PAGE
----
For example, in some poor or rural communities, many women are illiterate or have low literacy levels and primarily speak local, oral languages in which traditional development content is often unavailable. Because of this lack of native language diversity on the internet, many women have limited access to technological instruction in their own languages, rendering most digital tools all but useless. For technology access to be of any value to women, it must be tailored to their needs, skills, and languages. WCC grantee Mali Health had this ethos in mind when, with the help of USAID funding, the organization incorporated new technologies into its existing programming.
“Mali Health has long been devoted to supporting women through local solutions for health care, for their economic empowerment, [and] for family and community cohesion… It isn’t inherently a technology organization, but Mali Health realized that technology might have an ability to scale and sustain information dissemination in a way that otherwise just can’t be done,” said Sterling.
To help educate and empower women in the peri-urban communities of Sabalibougou in Bamako, Mali, Mali Health used technology developed by Lenali, a Malian startup, to create Kènèya Blon (or “Health Hall”), a free visual and audio social network providing access to local health information for women. Innovative video and audio platforms such as Kènèya Blon allow women who speak primarily oral languages to communicate and learn more readily.
Photo credit: Mali Health, Caption: Mali Health works with women’s profit-sharing collectives to help them use technology to access services and increase their financial and decision-making autonomy.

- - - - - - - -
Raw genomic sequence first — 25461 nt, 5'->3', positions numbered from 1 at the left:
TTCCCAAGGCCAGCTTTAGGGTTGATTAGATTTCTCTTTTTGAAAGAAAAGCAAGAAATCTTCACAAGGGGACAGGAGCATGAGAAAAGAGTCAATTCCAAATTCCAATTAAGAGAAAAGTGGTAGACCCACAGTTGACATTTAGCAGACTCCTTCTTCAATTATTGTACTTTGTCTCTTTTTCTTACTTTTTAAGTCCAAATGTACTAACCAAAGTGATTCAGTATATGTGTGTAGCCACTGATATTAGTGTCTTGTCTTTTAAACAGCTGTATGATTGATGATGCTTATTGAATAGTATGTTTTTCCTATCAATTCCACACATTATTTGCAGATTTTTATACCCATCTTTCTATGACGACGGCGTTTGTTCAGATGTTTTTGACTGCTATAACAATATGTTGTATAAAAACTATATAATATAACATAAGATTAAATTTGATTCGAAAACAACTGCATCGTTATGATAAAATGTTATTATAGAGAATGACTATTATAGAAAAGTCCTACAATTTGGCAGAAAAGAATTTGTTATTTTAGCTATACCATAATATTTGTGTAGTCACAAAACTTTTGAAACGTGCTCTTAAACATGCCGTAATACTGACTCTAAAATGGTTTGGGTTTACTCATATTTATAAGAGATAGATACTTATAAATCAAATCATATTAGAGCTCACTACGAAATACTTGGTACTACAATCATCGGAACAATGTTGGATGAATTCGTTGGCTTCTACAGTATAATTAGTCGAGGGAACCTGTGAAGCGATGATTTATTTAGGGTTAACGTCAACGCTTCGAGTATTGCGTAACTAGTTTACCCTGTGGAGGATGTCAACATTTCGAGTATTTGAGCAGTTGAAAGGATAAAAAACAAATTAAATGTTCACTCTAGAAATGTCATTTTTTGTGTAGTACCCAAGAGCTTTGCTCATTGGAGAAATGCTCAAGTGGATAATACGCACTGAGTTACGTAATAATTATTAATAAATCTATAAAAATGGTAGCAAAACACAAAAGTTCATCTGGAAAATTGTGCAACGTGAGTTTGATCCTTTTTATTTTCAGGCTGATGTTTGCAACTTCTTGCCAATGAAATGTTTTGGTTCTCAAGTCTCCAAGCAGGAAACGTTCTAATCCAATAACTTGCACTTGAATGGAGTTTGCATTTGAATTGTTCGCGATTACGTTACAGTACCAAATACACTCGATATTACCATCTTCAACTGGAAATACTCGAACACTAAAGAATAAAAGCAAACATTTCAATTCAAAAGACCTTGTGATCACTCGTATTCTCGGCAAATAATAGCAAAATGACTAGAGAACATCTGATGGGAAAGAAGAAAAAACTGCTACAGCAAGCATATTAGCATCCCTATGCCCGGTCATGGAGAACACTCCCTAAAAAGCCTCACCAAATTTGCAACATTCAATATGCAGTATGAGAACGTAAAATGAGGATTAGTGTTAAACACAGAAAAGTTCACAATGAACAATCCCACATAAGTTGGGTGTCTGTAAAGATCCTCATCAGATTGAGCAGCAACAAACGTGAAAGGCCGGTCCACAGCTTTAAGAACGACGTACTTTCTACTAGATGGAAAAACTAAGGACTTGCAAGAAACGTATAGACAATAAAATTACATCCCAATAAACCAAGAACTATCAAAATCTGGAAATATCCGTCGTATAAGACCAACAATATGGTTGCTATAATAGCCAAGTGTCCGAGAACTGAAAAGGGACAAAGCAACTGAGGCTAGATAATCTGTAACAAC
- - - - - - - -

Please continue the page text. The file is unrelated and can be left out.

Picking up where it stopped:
The women who participated in the Mali Health programming—many of whom had never accessed the Internet or encountered content designed specifically for them—were able to listen to audio clips or watch short videos offering valuable health information. Some of the most popular topics included prenatal health, vaccines, malaria, and infectious diseases. Furthermore, through voice messages, women connected and shared information with each other and were able to reach health experts from Mali Health-affiliated clinics.
“We are not a technology organization,” emphasized Tara Hopkins, Co-Director of Mali Health and a panelist in the WCC webinar series. “We are a grassroots community health organization. So, our journey in the WomenConnect Challenge was something that we did not know how it would go, but it’s one of the best experiences that we’ve had. As a learning organization and as an organization that is really committed to identifying solutions that work for women and are designed and led by women, I think we’ve done that through this partnership.”
Mali Health worked with 400 women from women’s profit-sharing collectives that produce goods such as soaps, sanitary pads, juices, and peanut butter. The Mali Health team trained the women in the collectives on the use of technology and social networks, helping them to understand the Internet, access health and wellness information, and build their confidence in using technology to access this information. Mali Health also collected feedback from the women to ensure the technology and content was usable and relevant.